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This May Have Started Something: The Google Union Just Passed 700 Members

Published Tuesday, January 12, 2021
by Zoe Schiffer/
This May Have Started Something: The Google Union Just Passed 700 Members

The Alphabet Workers Union (AWU) passed 700 members on Monday (January 11th), growing from roughly 230 at launch on January 4th.

The group, which is open to Employees and Contractors at Google’s parent company, includes Workers from 35 offices across the United States and Canada.

The AWU organized in secret for almost a year before going public with an Op-Ed in The New York Times last week. 

The news prompted an outpouring of support from Tech Workers in Silicon Valley.

“We were ‘excited to see the response’ of the public and Employees,” says Alan Morales, a Google Engineer. “Now we’re ‘welcoming all of our new Members and hearing their motivations for joining.’”

As a Minority Union, AWU can’t force Google management to come to the table to negotiate, but it can try to pressure executives by rallying Members toward a cause.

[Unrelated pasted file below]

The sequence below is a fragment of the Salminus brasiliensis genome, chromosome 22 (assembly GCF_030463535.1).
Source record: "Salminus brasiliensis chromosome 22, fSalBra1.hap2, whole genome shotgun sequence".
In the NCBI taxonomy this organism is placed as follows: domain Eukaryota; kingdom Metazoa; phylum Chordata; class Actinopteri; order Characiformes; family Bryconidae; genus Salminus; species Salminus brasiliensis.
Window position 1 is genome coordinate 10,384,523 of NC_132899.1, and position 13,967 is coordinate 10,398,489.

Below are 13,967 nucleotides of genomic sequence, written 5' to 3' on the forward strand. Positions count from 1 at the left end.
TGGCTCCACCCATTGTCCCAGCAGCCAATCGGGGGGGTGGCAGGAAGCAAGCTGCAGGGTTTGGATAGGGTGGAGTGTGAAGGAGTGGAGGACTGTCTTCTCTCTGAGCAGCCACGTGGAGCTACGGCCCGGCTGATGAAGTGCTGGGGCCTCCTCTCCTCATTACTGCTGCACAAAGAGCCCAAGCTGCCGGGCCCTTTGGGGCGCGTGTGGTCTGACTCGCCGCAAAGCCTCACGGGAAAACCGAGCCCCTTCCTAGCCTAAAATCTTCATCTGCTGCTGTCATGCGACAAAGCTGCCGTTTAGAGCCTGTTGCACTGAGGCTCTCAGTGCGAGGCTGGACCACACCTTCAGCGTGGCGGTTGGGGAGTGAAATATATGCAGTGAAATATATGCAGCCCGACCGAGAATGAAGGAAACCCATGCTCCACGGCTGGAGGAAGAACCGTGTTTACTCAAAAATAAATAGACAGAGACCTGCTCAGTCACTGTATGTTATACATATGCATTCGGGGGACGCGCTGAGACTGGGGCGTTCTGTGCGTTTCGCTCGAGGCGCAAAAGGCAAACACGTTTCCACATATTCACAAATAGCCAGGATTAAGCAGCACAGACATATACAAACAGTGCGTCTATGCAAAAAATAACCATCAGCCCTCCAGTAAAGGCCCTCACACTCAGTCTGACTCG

And that’s exactly what happened last week when the AWU called on YouTube to permanently ban Republican President Donald Trump in the wake of an insurgent raid on the U.S. Capitol in Washington on January 6th.

“YouTube refuses to hold Donald Trump accountable to the platform’s own rules by choosing only to remove one video instead of removing him from the platform entirely,” they wrote.

The company “is avoiding the proactive action called for by both their Workers and the broader public,” they wrote.

The Union categorized the letter as a public statement.

So far, it hasn’t put out a list of demands, as it wants to hear from new Members before settling on major initiatives.

California Assemblywoman Lorena Gonzalez, a former Labor Organizer, tells The Verge that AWU’s Minority Union structure could provide a template for Workers at other tech companies.

“I’m ‘excited that it’s a little bit different,’” she says. “One of the challenges we’ve faced in organizing the Tech Sector ‘is that it might not be achievable in the standard National Labor Relations Board format.’”

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